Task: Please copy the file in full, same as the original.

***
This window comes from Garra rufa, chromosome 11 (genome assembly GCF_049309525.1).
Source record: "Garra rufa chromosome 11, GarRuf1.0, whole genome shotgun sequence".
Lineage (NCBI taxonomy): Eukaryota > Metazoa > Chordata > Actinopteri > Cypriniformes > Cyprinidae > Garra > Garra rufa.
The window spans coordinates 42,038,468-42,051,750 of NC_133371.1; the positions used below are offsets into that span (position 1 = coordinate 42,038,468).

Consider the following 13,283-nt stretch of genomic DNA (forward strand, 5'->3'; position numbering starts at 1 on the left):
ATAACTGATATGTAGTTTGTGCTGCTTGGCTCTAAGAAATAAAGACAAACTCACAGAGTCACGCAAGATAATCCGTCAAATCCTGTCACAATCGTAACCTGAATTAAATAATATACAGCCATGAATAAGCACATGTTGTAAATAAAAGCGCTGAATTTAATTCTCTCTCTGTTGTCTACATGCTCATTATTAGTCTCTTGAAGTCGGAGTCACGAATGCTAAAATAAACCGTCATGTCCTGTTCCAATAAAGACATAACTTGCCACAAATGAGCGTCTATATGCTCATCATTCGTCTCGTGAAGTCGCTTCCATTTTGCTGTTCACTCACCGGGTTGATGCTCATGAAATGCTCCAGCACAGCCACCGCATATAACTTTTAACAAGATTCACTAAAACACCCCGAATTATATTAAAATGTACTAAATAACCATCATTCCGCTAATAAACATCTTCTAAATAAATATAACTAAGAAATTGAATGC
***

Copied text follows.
This window comes from Garra rufa, chromosome 11 (genome assembly GCF_049309525.1).
Source record: "Garra rufa chromosome 11, GarRuf1.0, whole genome shotgun sequence".
Lineage (NCBI taxonomy): Eukaryota > Metazoa > Chordata > Actinopteri > Cypriniformes > Cyprinidae > Garra > Garra rufa.
The window spans coordinates 42,038,468-42,051,750 of NC_133371.1; the positions used below are offsets into that span (position 1 = coordinate 42,038,468).

Consider the following 13,283-nt stretch of genomic DNA (forward strand, 5'->3'; position numbering starts at 1 on the left):
ATAACTGATATGTAGTTTGTGCTGCTTGGCTCTAAGAAATAAAGACAAACTCACAGAGTCACGCAAGATAATCCGTCAAATCCTGTCACAATCGTAACCTGAATTAAATAATATACAGCCATGAATAAGCACATGTTGTAAATAAAAGCGCTGAATTTAATTCTCTCTCTGTTGTCTACATGCTCATTATTAGTCTCTTGAAGTCGGAGTCACGAATGCTAAAATAAACCGTCATGTCCTGTTCCAATAAAGACATAACTTGCCACAAATGAGCGTCTATATGCTCATCATTCGTCTCGTGAAGTCGCTTCCATTTTGCTGTTCACTCACCGGGTTGATGCTCATGAAATGCTCCAGCACAGCCACCGCATATAACTTTTAACAAGATTCACTAAAACACCCCGAATTATATTAAAATGTACTAAATAACCATCATTCCGCTAATAAACATCTTCTAAATAAATATAACTAAGAAATTGAATGC